El Cabrito Is The Real Thing
Authentic Mexican food with a mostly Spanish-speaking clientele and easy going atmosphere.
If you walk into a packed restaurant at lunchtime and overhear everyone speaking Spanish, you can bet the food will be good. Taqueria El Cabrito is a spacious restaurant with two rooms, many tables, and more than a dozen booths. You’ll see families, locals grabbing a quick lunch, and very few gringos, like my companion and me.
As soon as we found the one free booth, a server arrived with a basket of thick flavorful chips and a dish of something spicy, more like a rich salsa than the typical pico de gallo. We could have dipped those chips and called it a light lunch, but there was the menu, an extensive multi-page tome that listed all the dishes we love from south of the border. After three lunches in this delightful taqueria, I can unconditionally recommend everything friends and I ordered.
And that includes something not on the regular menu, Champurrado. This was special, a drink served in a Styrofoam cup to keep it hot. It’s Mexican hot chocolate and it’s so much more than an ordinary hot chocolate. In addition to the main ingredient, the drink combined milk, cinnamon, vanilla, sugar, and to thicken it, corn flour. You won’t want to think about the calorie count in that 16 oz cup of thick cinnamon-flavored chocolate, just empty the cup and savor every delicious sip.
If you want a burrito gigante, look no further than the Burrito Suizo, a humongous flour tortilla filled with your meat of choice, cheese, and Mexican crema. From a list of 11 meat choices, including tongue, fried pork skins, and tripe, I ordered the traditional pork loin, or Loma. It was exceptionally tender, similar to pulled pork, and there was plenty of it, so much that I had decided to take half of it home, until I ate the whole thing.
The Pastor Burrito, filled with an equally generous portion of seasoned pork, included chopped lettuce, tomato and sour cream. The accompanying rice and beans also deserve a shout out. The rice was traditional; the chunky beans addictive.
You can have your tacos two ways at El Cabrito, in a flour tortilla, or in a corn tortilla which they refer to on the menu as Crispy. The tacos were double-fried, and yes, they were very crisp. There were 13 meats to choose from for the tacos including Birria or goat meat, Cecina, thin-cut steak, and Cabeza, beef head. My companion’s Carne Asada, marinated, grilled, and sliced steak, was tender, while the steak in his Cecina taco was slightly chewy.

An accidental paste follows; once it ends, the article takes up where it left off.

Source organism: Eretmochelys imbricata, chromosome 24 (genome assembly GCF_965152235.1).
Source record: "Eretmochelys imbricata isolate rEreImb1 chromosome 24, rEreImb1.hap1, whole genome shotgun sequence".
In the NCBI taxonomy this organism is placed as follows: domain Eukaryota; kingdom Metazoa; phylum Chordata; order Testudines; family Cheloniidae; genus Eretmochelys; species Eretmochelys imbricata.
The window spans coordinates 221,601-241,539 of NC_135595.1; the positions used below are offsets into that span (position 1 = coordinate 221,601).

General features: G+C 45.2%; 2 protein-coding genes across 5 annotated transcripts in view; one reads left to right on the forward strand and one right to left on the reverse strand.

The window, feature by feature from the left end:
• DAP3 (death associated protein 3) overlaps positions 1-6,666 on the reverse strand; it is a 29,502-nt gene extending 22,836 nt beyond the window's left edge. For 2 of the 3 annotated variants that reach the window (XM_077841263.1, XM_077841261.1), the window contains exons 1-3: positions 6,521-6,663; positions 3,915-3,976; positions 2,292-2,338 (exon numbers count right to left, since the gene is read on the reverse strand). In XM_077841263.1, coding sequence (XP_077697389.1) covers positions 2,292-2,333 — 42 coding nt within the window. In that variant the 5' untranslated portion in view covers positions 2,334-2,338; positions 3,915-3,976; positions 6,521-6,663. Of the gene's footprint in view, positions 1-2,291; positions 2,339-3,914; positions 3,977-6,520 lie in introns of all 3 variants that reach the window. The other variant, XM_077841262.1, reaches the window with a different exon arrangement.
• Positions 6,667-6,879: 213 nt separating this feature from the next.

Three enchiladas filled with chunky chicken and shredded cheese were coated with a tasty green sauce, just enough to flavor the tortillas and the filling. The chicken, like the Lomo, the Cecina, the Pastor, and the Carne Asada, was exceptionally tender, juicy, and tasted of its marinade.
The poblano peppers in the Chiles Rellenos were huge, filled with melted cheese, and covered with a dark rich red sauce reminiscent of a Mole Coloradito. The sweet peppers, the tangy red sauce, and the oozy cheese, made this a dish worthy of many kudos.
The Caldo De Pollo was unexpected. This was not your grandmother’s chicken soup. The broth filled a large bowl along with half a potato, green beans, half a zucchini, half an ear of corn, a large piece of squash, a whole chicken thigh, and a drumstick. This was a knife-and-fork soup served with tortillas and a plate of chopped cilantro, chopped onions, and several lime wedges. My companion took some rice from the side she had ordered, pulled chicken off the bone, sliced the squash, added the accoutrements and made tacos. We decided the chef must have cooked the whole bird — beak, head, and feet — to get the deep flavor we found in the broth. This was the real deal if you want an unusual bowl of chicken soup and something not often, if ever, found on local menus.
There was an easygoing vibe at the restaurant, a competence among the multiple servers who took care of our table. Each time I visited there were few or no empty tables yet no one appeared rushed, as if there were more than enough servers, not less, as is often the case, at least recently, in local restaurants.
Cabrito in Spanish means “young goat,” but don’t be fooled by the name. Yes, goat is on the menu, but there is so much more to like and it’s all good!
On The Menu
- Location: 1100 S. 11th St.
- Phone: 414-389-4545
- Hours: 7 a.m. to 10 p.m. Thu-Sun, 7 a.m. to 11 p.m. Fri-Sat
- Neighborhood: Walker’s Point
- Website: http://taqueriaelcabrito.com
- Facebook: https://www.facebook.com/taquerialelcabrito
- UM Rating: stars (average of Yelp, Trip Advisor and Zomato)
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